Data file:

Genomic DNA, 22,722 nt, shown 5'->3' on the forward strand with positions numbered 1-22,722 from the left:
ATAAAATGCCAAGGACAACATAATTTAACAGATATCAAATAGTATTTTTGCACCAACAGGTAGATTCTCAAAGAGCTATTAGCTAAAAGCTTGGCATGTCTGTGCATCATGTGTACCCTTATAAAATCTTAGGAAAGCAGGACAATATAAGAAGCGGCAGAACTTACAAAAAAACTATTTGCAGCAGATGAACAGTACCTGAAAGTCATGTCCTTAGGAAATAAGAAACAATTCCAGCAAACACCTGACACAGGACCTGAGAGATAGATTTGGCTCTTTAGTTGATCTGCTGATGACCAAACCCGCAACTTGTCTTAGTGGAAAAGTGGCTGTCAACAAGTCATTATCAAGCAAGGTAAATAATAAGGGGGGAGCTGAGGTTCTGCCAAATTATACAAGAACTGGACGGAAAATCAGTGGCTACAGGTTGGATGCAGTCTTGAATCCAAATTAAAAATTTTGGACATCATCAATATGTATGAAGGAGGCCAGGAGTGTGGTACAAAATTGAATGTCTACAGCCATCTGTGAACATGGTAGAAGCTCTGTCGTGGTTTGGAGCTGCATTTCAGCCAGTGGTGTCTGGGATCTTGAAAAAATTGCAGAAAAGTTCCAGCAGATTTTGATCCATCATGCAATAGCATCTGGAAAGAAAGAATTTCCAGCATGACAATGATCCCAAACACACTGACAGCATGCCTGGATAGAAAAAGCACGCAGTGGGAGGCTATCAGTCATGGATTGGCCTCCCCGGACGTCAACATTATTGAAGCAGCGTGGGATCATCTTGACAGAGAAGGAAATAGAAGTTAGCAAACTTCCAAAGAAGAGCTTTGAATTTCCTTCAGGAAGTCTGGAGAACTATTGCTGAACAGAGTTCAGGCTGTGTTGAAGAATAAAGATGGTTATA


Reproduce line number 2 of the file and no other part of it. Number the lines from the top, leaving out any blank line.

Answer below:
ATAAAATGCCAAGGACAACATAATTTAACAGATATCAAATAGTATTTTTGCACCAACAGGTAGATTCTCAAAGAGCTATTAGCTAAAAGCTTGGCATGTCTGTGCATCATGTGTACCCTTATAAAATCTTAGGAAAGCAGGACAATATAAGAAGCGGCAGAACTTACAAAAAAACTATTTGCAGCAGATGAACAGTACCTGAAAGTCATGTCCTTAGGAAATAAGAAACAATTCCAGCAAACACCTGACACAGGACCTGAGAGATAGATTTGGCTCTTTAGTTGATCTGCTGATGACCAAACCCGCAACTTGTCTTAGTGGAAAAGTGGCTGTCAACAAGTCATTATCAAGCAAGGTAAATAATAAGGGGGGAGCTGAGGTTCTGCCAAATTATACAAGAACTGGACGGAAAATCAGTGGCTACAGGTTGGATGCAGTCTTGAATCCAAATTAAAAATTTTGGACATCATCAATATGTATGAAGGAGGCCAGGAGTGTGGTACAAAATTGAATGTCTACAGCCATCTGTGAACATGGTAGAAGCTCTGTCGTGGTTTGGAGCTGCATTTCAGCCAGTGGTGTCTGGGATCTTGAAAAAATTGCAGAAAAGTTCCAGCAGATTTTGATCCATCATGCAATAGCATCTGGAAAGAAAGAATTTCCAGCATGACAATGATCCCAAACACACTGACAGCATGCCTGGATAGAAAAAGCACGCAGTGGGAGGCTATCAGTCATGGATTGGCCTCCCCGGACGTCAACATTATTGAAGCAGCGTGGGATCATCTTGACAGAGAAGGAAATAGAAGTTAGCAAACTTCCAAAGAAGAGCTTTGAATTTCCTTCAGGAAGTCTGGAGAACTATTGCTGAACAGAGTTCAGGCTGTGTTGAAGAATAAAGATGGTTATA